RS3 Workshop – ADAPTIVE SELF-PARAMETRISATION

This week the Research Studio 3 DIGITAL MATTER – INTELLIGENT CONSTRUCTIONS partook in the Adaptive Self-Parametrisation workshop, in parallel with CITA. The workshop was held by David Stasiuk –  digitalization of the physical models for the self parametrization -, Henrik Leander Evers – 3D scanning expert -, as well as the RS3 studio directors: Areti Markopoulou with Mette Ramsgaard Thompsen – CITA -  and tutor Alexandre Dubor.

The parametric model is limited by the need for defining all parameters at the start of the design process. This is contrary to the nature of design as a process of discovery. As any designer knows, the design space is dynamic changing as new information is discovered, understood and synthesised.

This workshop investigated the creating of self parametrisising models. Models that learn their parameters during the design process. By merging crafts based material knowledge with computational strategies for generative design, the workshop asked the students to think about how evolutionary systems can be implemented as conceptual as well as practical design tools. Taking point of departure in the building of a vault we want to create a design system that explores the breadth of a design space so as to understand how a network of single arches performs together and how they can be constructed.

The workshop was undertaken in sequence a parallel workshops between IAAC and CITA. 

Algorithmic crafting

The first step was to construct a training set by which the algorithm can learn about its performance. The material chosen to develop the workshop was rattan – a tropical root, traditionally used to create wicker furniture. Through scaled modelling the material behaviour of rattan was exploited to create active bent arches that joined to create vaulting conditions. A large set of design solutions that explored the design space were developed through the engagement in algorithmic thinking, exploring the design space of a set of given parameters. Over 200 models were created in the space of just over 12 hours.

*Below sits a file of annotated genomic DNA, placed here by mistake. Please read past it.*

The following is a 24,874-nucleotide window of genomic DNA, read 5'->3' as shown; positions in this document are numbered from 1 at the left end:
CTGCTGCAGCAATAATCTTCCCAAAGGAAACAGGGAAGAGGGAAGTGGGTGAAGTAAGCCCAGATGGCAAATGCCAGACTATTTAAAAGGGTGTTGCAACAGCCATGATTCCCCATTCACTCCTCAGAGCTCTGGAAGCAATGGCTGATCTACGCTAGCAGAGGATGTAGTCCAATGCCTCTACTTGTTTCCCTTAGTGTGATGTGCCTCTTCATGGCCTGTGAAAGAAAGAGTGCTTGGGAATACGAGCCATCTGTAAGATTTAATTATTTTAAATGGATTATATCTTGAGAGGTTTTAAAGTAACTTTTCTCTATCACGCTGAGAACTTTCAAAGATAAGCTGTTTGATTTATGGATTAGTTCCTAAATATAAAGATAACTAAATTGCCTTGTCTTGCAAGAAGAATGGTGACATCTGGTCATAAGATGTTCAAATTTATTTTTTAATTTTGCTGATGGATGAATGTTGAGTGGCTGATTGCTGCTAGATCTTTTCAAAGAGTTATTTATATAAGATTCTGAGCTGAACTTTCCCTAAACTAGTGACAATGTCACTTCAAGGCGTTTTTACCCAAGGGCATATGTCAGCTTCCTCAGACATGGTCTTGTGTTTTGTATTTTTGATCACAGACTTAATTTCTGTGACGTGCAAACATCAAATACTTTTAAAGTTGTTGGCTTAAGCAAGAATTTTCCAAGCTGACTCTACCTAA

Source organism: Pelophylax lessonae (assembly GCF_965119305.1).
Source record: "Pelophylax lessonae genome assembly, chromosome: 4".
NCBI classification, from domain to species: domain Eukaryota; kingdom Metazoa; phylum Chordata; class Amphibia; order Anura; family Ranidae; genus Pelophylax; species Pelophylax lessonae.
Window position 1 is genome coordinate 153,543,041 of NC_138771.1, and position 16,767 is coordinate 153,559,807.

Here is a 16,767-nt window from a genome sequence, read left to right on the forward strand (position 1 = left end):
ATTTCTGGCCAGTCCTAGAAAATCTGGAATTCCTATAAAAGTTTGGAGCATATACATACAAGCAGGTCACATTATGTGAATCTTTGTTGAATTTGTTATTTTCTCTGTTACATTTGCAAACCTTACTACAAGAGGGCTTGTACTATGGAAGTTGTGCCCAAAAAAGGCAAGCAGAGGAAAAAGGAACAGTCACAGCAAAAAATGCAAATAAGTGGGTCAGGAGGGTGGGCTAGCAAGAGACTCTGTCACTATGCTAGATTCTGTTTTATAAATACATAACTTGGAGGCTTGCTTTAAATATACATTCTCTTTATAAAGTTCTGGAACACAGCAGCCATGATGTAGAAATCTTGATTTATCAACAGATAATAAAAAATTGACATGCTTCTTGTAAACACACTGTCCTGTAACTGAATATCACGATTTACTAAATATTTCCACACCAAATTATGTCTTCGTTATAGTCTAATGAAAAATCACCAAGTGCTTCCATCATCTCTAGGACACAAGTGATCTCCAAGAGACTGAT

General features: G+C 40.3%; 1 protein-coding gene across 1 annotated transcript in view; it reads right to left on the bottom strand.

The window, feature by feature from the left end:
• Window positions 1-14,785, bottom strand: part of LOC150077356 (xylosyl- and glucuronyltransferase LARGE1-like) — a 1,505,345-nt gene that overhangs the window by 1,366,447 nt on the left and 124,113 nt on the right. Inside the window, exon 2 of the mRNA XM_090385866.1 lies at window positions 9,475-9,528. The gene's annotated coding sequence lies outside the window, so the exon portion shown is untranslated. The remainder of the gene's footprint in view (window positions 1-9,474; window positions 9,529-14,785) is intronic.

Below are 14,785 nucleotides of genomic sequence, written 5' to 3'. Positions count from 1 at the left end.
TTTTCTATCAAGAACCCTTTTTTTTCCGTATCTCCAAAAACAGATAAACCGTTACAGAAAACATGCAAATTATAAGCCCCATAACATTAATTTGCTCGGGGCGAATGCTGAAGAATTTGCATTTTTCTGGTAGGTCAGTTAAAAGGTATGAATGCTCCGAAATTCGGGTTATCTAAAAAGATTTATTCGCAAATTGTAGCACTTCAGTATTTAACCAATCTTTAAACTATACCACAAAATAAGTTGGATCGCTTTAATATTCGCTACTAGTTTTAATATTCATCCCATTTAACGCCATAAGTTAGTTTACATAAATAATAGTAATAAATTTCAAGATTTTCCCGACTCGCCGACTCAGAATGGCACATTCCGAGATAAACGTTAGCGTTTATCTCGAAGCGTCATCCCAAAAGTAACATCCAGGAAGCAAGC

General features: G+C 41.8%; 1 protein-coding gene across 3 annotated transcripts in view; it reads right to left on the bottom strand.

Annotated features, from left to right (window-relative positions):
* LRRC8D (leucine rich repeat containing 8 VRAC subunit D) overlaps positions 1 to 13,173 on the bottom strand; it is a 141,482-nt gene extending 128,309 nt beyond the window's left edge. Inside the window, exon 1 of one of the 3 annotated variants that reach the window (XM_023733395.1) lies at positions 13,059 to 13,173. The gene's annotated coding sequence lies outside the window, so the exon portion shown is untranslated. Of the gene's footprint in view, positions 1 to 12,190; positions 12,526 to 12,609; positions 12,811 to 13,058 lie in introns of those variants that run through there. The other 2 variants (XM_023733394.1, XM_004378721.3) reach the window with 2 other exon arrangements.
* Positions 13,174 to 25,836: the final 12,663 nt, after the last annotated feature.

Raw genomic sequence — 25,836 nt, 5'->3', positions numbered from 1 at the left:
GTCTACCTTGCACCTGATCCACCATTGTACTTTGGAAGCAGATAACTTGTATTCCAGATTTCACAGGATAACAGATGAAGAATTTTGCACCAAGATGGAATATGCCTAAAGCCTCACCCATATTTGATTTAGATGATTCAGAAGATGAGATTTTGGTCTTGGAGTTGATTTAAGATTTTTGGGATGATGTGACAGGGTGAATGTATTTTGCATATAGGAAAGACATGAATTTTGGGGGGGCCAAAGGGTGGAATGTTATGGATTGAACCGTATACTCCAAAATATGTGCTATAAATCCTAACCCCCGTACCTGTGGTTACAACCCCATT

The second step was to transform the vault models into computational models that could be addressed by the algorithm. The digital models used spring based modelling (kangaroo) to model the material behaviour of the rattan. The 3D scanner was used to digitise the physical models, that were then used as trace models by which to calibrate the simulations.

The digitised models used as topology setups were then addressed by the genetic algorithm. Through the use of evolutionary systems we then let the computational system explore the design space examining different kinds of fitness criteria and creating a new generation of design solutions.

1:1 testing

The third step was to test the resulting learnt vault in full scale, where the preferred solution was then built in the form of a 1:1 prototype using rattan.

@IMG_0363

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